On the same day, @Abramjee tweeted a video showing women wailing over the spot where the toddler had been discovered. The tweet read: “The body of a three-year-old girl has been found in Orange Farm. @DereleenJames”. The tweet generated 1,800 retweets and 1,400 likes.
Remembering Uyinene Mrwetyana
Twitter users reflected on past cases of GBV in South Africa. Twitter user @JayFromVenda retweeted an original post from a day prior by @lulu_luwela which read: “A girl went to pick up a package at a post office and was raped and murdered. I will never get over this.” The tweet received 768 retweets and 784 likes. The retweet by @JayFromVenda read: “Not on her way to the post office by some dangerous thugs along the way, but by the post office clerk. A seemingly normal man living a normal life, on a random day at his workplace decided to rape and murder her. That is how bad Gender Based Violence is in South Africa.” This generated 680 retweets and 614 likes.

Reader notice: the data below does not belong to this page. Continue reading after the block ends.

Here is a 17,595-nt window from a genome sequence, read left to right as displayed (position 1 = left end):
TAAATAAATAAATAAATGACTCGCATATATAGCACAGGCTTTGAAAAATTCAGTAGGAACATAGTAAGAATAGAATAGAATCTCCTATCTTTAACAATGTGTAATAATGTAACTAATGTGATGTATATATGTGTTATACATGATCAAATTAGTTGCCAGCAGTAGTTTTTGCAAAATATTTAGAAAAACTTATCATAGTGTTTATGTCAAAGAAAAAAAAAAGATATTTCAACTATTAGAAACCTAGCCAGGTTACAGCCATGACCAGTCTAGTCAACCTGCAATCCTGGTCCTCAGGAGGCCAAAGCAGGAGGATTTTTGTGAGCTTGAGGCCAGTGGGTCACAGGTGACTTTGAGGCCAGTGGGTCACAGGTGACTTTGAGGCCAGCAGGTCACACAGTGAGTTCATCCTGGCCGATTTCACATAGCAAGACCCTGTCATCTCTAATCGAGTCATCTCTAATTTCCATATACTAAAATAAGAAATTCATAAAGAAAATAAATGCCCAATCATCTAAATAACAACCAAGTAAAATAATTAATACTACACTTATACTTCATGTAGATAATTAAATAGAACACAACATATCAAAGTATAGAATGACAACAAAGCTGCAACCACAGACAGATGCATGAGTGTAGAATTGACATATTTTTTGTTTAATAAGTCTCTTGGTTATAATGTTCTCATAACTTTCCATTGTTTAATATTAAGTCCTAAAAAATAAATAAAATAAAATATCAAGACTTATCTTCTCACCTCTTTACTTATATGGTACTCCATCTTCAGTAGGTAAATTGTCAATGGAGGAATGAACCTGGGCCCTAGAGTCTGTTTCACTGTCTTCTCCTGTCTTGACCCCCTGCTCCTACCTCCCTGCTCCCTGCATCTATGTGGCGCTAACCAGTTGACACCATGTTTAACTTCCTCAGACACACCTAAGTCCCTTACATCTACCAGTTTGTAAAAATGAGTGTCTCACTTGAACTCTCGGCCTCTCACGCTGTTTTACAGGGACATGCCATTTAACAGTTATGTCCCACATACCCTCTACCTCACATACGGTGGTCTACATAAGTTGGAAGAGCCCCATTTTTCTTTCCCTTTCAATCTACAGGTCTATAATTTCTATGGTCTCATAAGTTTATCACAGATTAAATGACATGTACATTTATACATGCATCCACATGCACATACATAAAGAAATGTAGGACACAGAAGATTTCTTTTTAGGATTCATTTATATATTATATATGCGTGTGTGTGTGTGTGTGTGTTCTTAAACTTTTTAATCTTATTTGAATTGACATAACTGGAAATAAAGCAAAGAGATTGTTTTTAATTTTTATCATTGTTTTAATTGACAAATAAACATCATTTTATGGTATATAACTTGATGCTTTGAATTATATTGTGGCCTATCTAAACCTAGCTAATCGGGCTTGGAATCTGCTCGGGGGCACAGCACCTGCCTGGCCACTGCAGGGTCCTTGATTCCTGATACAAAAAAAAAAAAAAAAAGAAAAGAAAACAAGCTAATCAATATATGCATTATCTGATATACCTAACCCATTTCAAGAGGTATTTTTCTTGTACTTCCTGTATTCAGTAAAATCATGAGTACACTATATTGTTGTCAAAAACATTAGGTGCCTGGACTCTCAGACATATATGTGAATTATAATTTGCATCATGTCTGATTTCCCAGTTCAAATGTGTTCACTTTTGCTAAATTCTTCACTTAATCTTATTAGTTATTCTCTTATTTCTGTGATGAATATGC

Later in the day, Twitter user @Prof_Erence shared a tweet in memory of late South African actor Mandla Hlatshwayo. Accompanied by a photograph of Hlatshwayo, the tweet read, “Mandla Hlatshwayo was shot dead when they tried to help save a woman who was being robbed. Died trying to save a sister. We will not forget what you did my brother. Rest easy #GBVmustfall. We will fight GVB in honor of your memory. We will not sleep until women feel safe again.” The tweet gained traction with over 2,700 retweets and 10,400 likes. DM